Y2K

Editorial
millennium bug

Getting Ready for Y2K

by Fred E. Foldvary, Senior Editor

Friday, October 1, will start fiscal year 2000 for the federal government. The global economy will be in its last quarter of the year, and the world will be marching inexorably to Y2K, year 2000. Households, businesses, and governments have spent billions of dollars to fix the computer problem of a two-digit year.

We are getting statements that the financial system and utilities will be ready, although qualified that there are no guarantees. But many of these reports are just "boilerplate," standardized and pre-packaged generalities, and some are misleading or premature. For example, the US Social Security system was declared ready, but it turns out that the SS Administration is still correcting errors.

The American Bankers Association has even written a Y2k sermon for churches to use saying that the banking system is safe. While it's good to avoid panic, the fact that bankers are using religion to help calm the public may itself raise questions about how ready they are. Have you ever heard a sermon telling us not to worry about natural disasters such as hurricanes and earthquakes?

A recent survey of large US companies and government agencies found that many of the respondents are expecting a negative economic impact from Y2K. They are even more pessimistic than they were 18 months ago.

Even if a large firm is Y2K-ready, if its suppliers are not, then its operations will suffer. And surveys have found that many small companies are not sufficiently testing and fixing their computer systems. Many enterprises and governments in Asia, Latin America, and Eastern Europe are also in danger of not being Y2K-compliant.

Many organizations which are busy fixing their computer systems are facing delays in their schedules. As any computer programmer knows, when a large system has to be changed, often they do not meet the deadline because of unforeseen problems or unrealistic time estimates. And when changes are made to large computer systems, often new bugs, errors, are introduced. Moreover, the real test is in the actual operation, since planned tests of large complex systems cannot anticipate all possible inputs.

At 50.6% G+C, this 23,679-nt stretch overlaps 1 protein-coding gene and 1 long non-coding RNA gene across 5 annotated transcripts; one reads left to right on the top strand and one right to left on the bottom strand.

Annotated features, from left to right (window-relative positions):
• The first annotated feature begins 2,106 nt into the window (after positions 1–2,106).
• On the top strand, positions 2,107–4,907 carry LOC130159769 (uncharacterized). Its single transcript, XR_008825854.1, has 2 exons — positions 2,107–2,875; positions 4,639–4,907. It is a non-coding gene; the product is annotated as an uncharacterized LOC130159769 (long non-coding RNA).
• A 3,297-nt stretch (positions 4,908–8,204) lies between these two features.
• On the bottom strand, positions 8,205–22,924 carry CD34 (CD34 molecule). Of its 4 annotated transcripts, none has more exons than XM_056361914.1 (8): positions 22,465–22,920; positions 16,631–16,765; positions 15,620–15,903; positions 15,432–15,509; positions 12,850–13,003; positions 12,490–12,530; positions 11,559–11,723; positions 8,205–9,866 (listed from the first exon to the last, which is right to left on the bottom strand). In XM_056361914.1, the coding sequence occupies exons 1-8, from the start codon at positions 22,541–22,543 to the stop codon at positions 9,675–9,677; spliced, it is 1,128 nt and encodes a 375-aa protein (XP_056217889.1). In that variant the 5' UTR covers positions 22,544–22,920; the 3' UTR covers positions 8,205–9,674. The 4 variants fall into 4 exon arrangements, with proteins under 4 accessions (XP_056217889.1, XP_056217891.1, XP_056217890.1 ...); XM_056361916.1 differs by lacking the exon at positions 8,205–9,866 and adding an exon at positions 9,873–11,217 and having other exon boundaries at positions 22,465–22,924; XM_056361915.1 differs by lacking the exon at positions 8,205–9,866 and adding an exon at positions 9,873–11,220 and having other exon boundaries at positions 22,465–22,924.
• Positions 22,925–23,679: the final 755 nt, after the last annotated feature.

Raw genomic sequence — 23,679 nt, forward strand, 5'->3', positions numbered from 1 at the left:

Many organizations are now making plans for alternative operations in case their computer systems are faulty or their supplies are blocked. Many organizations have already found computer failures when their new Y2K systems were installed. In some cases, they just went back to using the old system. But that will no longer work in January 2000. More and more, organizations are making contingency plans, but these alternatives will tend to be much less efficient than computerized operations, and some processes have no realistic manual alternatives.

The US Navy conducted a study on how its bases would be affected by possible disruptions of local services. They sent questions to the local utilities, and compiled the results into a database. The spreadsheet is available at http://www.nfesc.navy.mil/y2k, where you may click on the utility master list. The database shows that some cities might have problems with electricity, gas, water and sewerage. And there are many towns and cities not listed because there is no nearby naval facility.

Just think what would happen if the sewage system is down and folks can't use the toilet. People won't go to work if the potties are not flushing. The city's production will be in the toilet until the sewers get fixed.

Then there was a report from the United Nations International Y2K Cooperation Center. It asked 195 countries to report on their Y2K preparations. Most countries, including Germany and Japan, chose not to reply to the request. If they had good news, would you not think they would be glad to report it?

I have a suggestion to ministers, rabbis, priests, and other preacher men. Don't give the banker Y2K sermon. What if the Banker Association is wrong, and there are major problems in January? Then the preacher would look bad, and he would be an accomplice to the public's lack of preparation. What you should tell your congregation instead is, "Think for yourself!"

Prudent supplies of water, food, and medicine are a good insurance against disruptions, such as caused by natural disasters, even without Y2K. Keeping some savings in safe vehicles such as US treasury bill funds may also be prudent. Such low-cost preparation seems to be the golden mean between the extremes of just ignoring the problem and going berserk with costly stockpiles.

-- Fred Foldvary      


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Copyright 1999 by Fred E. Foldvary. All rights reserved. No part of this material may be reproduced or transmitted in any form or by any means, electronic or mechanical, which includes but is not limited to facsimile transmission, photocopying, recording, rekeying, or using any information storage or retrieval system, without giving full credit to Fred Foldvary and The Progress Report.